Government Efficiency


With an acute focus on recommending practical, actionable steps and policy changes that Florida's elected leaders can take to save hard-earned taxpayer dollars, TaxWatch research has directly resulted in billions of dollars saved over the past three decades.  

Related Research

Budget Watch - Budget Surplus Threatened by Irma Impacts

09/2017 // The new Outlook forecasts that after funding a continuation budget, there will be $52.0 million in General Revenue (GR) left over, until the financial impacts of Hurricane Irma are considered. 


Budget Watch - FY2017-18 GAA Only Tells Part of Florida's Budget Story

07/2017 // The 2017 Florida Legislature passed a $82.418 billion General Appropriations Act (GAA), already the largest in the state’s history. But this is not all the money appropriated this year. 


Budget Watch - Projected Shortfall Requires Action

09/2016 // The 2017 Legislature will be facing a very tight budget year. After a string of three straight years with projected budget surpluses ranging from $336 million to $846 million, it is now estimated that during the next legislative session there will be just enough money to fund a continuation budget for FY2017-18. What’s more, significant budget shortfalls loom in subsequent years.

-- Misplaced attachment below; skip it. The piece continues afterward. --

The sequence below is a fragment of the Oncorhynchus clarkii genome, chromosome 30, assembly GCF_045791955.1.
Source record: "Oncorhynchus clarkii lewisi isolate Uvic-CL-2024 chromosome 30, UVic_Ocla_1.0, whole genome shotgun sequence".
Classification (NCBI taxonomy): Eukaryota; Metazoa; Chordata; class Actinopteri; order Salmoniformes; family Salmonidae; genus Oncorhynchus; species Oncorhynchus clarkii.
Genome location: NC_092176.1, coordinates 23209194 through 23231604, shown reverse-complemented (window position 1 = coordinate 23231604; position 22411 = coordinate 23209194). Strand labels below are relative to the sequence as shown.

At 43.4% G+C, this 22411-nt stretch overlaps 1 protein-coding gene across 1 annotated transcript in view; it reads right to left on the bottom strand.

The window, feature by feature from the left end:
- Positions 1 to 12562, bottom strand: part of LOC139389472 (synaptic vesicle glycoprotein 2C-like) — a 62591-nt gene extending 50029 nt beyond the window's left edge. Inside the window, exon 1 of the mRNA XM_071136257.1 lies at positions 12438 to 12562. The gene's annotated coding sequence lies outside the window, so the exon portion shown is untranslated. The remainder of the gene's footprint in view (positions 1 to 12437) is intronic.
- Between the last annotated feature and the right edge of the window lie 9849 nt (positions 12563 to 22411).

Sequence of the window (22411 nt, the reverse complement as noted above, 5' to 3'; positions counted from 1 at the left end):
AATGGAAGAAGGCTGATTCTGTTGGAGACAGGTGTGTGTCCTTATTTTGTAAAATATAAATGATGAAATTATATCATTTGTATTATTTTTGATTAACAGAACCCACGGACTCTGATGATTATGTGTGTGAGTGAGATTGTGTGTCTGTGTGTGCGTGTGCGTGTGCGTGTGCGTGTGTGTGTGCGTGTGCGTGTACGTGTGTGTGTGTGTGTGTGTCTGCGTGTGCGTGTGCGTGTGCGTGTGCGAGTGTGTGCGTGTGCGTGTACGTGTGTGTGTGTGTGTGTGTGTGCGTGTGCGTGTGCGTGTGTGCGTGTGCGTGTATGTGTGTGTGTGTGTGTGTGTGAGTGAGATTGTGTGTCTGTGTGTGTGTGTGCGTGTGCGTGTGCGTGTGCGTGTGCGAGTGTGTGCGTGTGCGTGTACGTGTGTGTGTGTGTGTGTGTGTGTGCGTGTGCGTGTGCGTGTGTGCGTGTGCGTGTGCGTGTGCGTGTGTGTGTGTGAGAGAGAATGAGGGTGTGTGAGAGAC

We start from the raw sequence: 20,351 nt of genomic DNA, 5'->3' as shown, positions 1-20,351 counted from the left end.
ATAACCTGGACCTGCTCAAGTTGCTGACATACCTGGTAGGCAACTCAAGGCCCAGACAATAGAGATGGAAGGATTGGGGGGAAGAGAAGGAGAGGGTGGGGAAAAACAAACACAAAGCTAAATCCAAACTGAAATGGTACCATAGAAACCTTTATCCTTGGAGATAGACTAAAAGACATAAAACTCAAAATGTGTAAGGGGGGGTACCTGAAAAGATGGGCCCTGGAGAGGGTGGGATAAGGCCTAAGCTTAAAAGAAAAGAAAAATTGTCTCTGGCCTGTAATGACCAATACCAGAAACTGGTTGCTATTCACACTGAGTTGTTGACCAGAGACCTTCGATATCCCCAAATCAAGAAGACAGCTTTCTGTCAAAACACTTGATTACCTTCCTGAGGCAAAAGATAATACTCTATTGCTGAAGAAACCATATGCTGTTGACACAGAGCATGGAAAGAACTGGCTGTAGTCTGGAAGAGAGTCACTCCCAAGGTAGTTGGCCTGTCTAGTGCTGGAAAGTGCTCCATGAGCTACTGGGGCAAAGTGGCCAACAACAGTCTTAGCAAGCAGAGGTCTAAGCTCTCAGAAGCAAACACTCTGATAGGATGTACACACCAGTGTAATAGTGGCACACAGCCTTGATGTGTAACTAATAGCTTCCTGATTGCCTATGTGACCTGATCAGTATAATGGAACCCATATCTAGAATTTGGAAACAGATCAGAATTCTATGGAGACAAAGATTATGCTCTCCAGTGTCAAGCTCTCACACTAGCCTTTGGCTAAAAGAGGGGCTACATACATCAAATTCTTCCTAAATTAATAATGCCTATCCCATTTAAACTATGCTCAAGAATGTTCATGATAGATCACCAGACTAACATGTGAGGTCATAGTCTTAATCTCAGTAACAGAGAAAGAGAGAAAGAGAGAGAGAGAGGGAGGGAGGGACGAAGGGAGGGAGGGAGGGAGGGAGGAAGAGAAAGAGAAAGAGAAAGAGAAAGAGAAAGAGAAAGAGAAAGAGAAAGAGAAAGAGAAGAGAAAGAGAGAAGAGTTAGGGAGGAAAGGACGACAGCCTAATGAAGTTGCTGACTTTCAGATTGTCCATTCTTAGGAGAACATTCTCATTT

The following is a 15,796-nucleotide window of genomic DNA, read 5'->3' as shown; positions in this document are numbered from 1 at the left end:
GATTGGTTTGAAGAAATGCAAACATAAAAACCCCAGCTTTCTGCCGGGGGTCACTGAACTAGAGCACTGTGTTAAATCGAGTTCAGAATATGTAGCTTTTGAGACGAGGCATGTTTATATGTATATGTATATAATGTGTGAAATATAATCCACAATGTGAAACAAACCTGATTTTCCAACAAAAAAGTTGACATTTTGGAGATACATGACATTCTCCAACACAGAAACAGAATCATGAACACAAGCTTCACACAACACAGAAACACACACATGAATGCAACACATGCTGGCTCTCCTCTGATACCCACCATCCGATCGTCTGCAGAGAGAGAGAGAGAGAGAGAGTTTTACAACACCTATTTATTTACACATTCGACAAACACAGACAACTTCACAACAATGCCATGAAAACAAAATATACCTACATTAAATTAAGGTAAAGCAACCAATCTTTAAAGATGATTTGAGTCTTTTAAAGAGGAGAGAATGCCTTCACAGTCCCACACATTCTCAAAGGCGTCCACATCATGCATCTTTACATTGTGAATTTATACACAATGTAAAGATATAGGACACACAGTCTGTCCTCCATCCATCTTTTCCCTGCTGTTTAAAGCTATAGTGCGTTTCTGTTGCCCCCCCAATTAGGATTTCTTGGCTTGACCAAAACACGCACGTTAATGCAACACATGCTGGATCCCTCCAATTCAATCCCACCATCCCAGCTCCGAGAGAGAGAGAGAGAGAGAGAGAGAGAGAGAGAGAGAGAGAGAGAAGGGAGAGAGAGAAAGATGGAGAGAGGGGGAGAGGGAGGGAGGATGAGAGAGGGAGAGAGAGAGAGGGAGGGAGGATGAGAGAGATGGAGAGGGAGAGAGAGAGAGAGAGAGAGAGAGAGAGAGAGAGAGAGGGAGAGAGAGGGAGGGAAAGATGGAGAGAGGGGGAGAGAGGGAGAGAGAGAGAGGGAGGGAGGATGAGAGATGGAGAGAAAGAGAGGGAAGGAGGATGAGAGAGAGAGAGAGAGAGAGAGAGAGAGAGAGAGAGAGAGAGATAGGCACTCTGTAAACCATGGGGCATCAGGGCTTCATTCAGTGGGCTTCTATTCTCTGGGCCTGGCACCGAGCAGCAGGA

Discretion on the Bench

09/2016 // This report recommends the implementation of a “Judicial Safety Valve” that would give judges the discretion to deviate from mandatory minimums for low-level offenders, but maintain the rights of victims, offenders, their attorneys, and the state to have input on sentencing decisions at sentencing hearings. 


Locked Up then Locked Out

07/2016 // To decrease recidivism and increase the return on state investment in corrections, offenders need to be able to find jobs and keep them; however, there are several barriers to this goal. This paper addresses some of these barriers and makes policy recommendations. 


Lower Costs & Less Crime

05/2016 // Florida can no longer rely on the outdated and inefficient policies of the past, and must begin to consider policies and practices that not only keep Floridians safe, but also address the two primary drivers of growth in the criminal justice system: overincarceration and recidivism. The recommendations detailed in this report, while by no means an exhaustive list of necessary improvements, aim to put Florida on the path to achieve these goals. 


2016 Budget Turkey Watch Report

03/2016 // Each year, the Budget Turkey Report consists of only a very small percentage of the state budget and this year represented just over 0.1 percent. The $82.3 billion budget passed by the Florida House and Senate on March 11, 2016 contains 143 appropriations items worth $104.9 million qualifying as Budget Turkeys. 


Budget Watch - Proposed House and Senate Budgets for FY2016-17 are $1 Billion Apart

02/2016 // The House and Senate passed their respective state budgets for FY2016-17 with four weeks remaining in the 2016 Session. They will now go into the budget conference process to negotiate the differences. Conference meetings could start as early as this week (the week of February 22).